and Actions on Google app okay and in fact I’m going to save it over here and in case you’re wondering why I’m doing that it’s because that sort of puts everything into in one place so I am going to actually delete it from this this because otherwise it will you know appear twice okay so all we did now is as soon as the user said hello it’s going to ask the it’s going to transition to this page called get is a or G app and then it’s going to ask are you building and Actions on Google app that’s it so let’s go ahead and test it so it’s just going to say hello you can see that it’s taken the good day what can I do for you today from the first flow I’m sorry the first page the start page right and then it’s asking are you building an Actions on Google app and that actually is coming from the get is a or G app page

[02:59]

and also I want you to notice that it’s showing you that this transition has happened it’s gone from the default start to the get is a or G app which means that this is where the text is coming from okay so let’s close this and go back here so the user can only say yes or no and in fact I am going to edit this and just make it a little more obvious okay just let’s just put these pipe symbols with yes no in them just so that it’s kind of telling the user that you are going to make a binary choice here you will either choose yes or you will choose no okay and here what I’ll do is I’ll just add an intent okay and the new intent is going to be user says let’s do it like this user says yes okay and I’ll just have a single training phrase and it’s just going to be yes I’m going to keep this simple for now maybe you might want to say yes I am of course

[03:59]

or you know whatever variations you can think of but the point here is for now it’s just going to say the user is just going to say yes okay and if the user said yes and that is if they are building an a or G app I want them to you don’t have to transition to a new page at that point literally you can just have the agent say choose NodeJS because it has the best documentation for a or G apps okay just let’s just go ahead and say that I’m going to quickly go over and test it so it’s asking this and then I’m going to say yes so it says choose NodeJS because it has the best documentation pretty much what we expected till now right then what I’ll do is I’ll add another transition and here I’m going to say add new intent and in this case of course it’s going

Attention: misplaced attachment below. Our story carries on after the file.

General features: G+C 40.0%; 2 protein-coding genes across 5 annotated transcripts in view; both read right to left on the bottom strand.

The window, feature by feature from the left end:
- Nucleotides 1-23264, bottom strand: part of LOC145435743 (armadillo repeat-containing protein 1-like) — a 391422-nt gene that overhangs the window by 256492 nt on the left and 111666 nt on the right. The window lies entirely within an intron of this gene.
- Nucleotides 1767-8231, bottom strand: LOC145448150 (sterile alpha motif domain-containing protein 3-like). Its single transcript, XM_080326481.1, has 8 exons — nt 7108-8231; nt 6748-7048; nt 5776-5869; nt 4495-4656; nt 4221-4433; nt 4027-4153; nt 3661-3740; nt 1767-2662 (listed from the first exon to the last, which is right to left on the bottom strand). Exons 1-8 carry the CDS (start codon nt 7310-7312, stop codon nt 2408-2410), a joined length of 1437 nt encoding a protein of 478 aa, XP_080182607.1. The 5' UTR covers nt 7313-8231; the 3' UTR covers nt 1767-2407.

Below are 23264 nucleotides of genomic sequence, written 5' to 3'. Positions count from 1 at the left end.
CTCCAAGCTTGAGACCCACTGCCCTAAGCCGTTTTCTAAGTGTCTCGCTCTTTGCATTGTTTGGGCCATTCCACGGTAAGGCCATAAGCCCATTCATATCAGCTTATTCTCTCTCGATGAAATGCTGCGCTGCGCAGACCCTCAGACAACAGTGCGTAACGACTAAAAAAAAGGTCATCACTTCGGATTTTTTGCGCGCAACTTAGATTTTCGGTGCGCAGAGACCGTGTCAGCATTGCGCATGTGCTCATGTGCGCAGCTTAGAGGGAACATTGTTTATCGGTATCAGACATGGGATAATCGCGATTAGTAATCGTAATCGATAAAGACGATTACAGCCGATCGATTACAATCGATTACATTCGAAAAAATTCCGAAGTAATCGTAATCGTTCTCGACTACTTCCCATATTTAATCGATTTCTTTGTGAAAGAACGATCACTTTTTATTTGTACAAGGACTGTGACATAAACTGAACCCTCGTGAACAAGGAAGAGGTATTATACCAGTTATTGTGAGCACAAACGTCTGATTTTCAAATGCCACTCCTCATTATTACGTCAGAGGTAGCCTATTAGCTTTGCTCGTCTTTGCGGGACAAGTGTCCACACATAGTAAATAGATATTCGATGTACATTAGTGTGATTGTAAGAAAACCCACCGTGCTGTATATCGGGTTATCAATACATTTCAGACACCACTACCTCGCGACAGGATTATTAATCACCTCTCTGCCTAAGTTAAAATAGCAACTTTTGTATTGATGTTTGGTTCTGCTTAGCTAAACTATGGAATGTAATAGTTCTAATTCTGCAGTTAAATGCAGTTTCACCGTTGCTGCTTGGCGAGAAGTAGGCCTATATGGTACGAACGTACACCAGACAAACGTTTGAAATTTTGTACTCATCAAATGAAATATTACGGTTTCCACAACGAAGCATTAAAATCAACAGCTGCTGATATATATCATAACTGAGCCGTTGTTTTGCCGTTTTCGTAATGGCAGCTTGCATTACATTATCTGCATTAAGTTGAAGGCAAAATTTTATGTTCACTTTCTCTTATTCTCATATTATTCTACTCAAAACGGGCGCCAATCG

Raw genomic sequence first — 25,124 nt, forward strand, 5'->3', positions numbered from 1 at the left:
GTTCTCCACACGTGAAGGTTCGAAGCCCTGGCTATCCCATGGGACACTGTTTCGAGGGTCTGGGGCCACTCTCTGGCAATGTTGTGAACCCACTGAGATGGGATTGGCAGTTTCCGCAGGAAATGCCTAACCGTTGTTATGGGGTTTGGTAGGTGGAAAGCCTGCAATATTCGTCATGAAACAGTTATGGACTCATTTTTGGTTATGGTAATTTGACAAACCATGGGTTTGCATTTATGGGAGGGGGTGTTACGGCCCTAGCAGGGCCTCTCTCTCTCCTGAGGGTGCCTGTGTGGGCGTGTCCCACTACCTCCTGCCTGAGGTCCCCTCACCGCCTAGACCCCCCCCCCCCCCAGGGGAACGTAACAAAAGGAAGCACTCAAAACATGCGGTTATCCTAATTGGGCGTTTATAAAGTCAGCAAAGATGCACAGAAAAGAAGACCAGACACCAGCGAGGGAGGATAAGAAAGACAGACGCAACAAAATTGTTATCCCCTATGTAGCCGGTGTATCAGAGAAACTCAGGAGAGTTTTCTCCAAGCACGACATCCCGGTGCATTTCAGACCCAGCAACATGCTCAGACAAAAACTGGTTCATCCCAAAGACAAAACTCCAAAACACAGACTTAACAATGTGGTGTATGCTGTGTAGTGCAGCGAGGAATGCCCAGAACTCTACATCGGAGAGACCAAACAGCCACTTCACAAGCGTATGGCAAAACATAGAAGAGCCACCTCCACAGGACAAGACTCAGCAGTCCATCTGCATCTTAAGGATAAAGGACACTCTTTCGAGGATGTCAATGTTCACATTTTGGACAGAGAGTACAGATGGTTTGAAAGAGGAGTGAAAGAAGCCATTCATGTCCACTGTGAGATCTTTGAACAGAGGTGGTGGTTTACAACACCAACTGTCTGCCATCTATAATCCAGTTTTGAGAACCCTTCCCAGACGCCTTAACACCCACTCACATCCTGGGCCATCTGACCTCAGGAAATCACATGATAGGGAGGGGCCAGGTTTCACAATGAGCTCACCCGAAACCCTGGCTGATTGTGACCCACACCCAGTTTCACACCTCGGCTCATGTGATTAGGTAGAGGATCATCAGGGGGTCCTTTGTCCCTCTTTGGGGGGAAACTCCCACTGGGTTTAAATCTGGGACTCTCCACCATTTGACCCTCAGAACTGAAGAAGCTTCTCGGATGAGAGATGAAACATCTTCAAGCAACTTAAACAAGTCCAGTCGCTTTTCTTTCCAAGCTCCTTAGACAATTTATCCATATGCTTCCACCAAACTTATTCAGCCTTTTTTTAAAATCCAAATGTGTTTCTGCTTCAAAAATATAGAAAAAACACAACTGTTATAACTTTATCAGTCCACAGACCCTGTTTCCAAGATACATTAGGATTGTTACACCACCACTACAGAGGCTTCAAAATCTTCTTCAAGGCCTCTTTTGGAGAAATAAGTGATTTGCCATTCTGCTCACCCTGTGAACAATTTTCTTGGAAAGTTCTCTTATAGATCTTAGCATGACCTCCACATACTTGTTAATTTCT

[04:59]

to be the user says no and the training phrase is just going to be no let’s go ahead and save this you’ll hopefully you’re already seeing that this is you know CX is making your life much easier here because what is happening is that you have separated the response from the users input right in the case of ES the intent had both in the same place which means that you could not reuse the intent but in the in the future like in the next few minutes you’re going to see how the reuse happens but but let’s let’s come back to this to the flow that we have here and remember what I said I said that if you want it to be self-contained you don’t want to have this agent say anything here but instead you just want to go to a new page and in this case the new page is going to be if you go and look at the flowchart if the user says no it’s going to ask are you a programmer correct

[05:59]

so get is programmer right so that is this page is meant to ask if the user it’s going to get the information about whether or not the user is a programmer okay so let’s go ahead and do that and as soon as I do that just like last time you will see that it would have created this new page and the page is called get is programmer and here what I’m going to do is I’m just going to say are you a programmer and just like last time I’m going to say yes and no and in case you aren’t you didn’t know that you can do the shift and enter together and that will cause the line break over here if you are not familiar with that okay so that’s the thing the fulfillment is going to ask are you a programmer so it’s no sort of self-contained and here I’m going to add a route a transition transition route but because we already have declared these two user says yes

[06:59]

and user says no intense I’m just going to reuse it so I don’t have to waste my time like typing out another intent and if the user were to say yes let’s go back to the flow chart and just see what it says it says if you’re a programmer then it’s going to say do you know NodeJS right so if they say are you a programmer and if they said yes it’s going to ask do you know NodeJS so let’s go here so this means it’s going to create another page right and this page is get knows NodeJS okay that’s what it’s going to be okay so save this okay I think there was just some internet problem all right so now there’s the other page which got created whether the person knows NodeJS but we haven’t finished this flow yet so if the user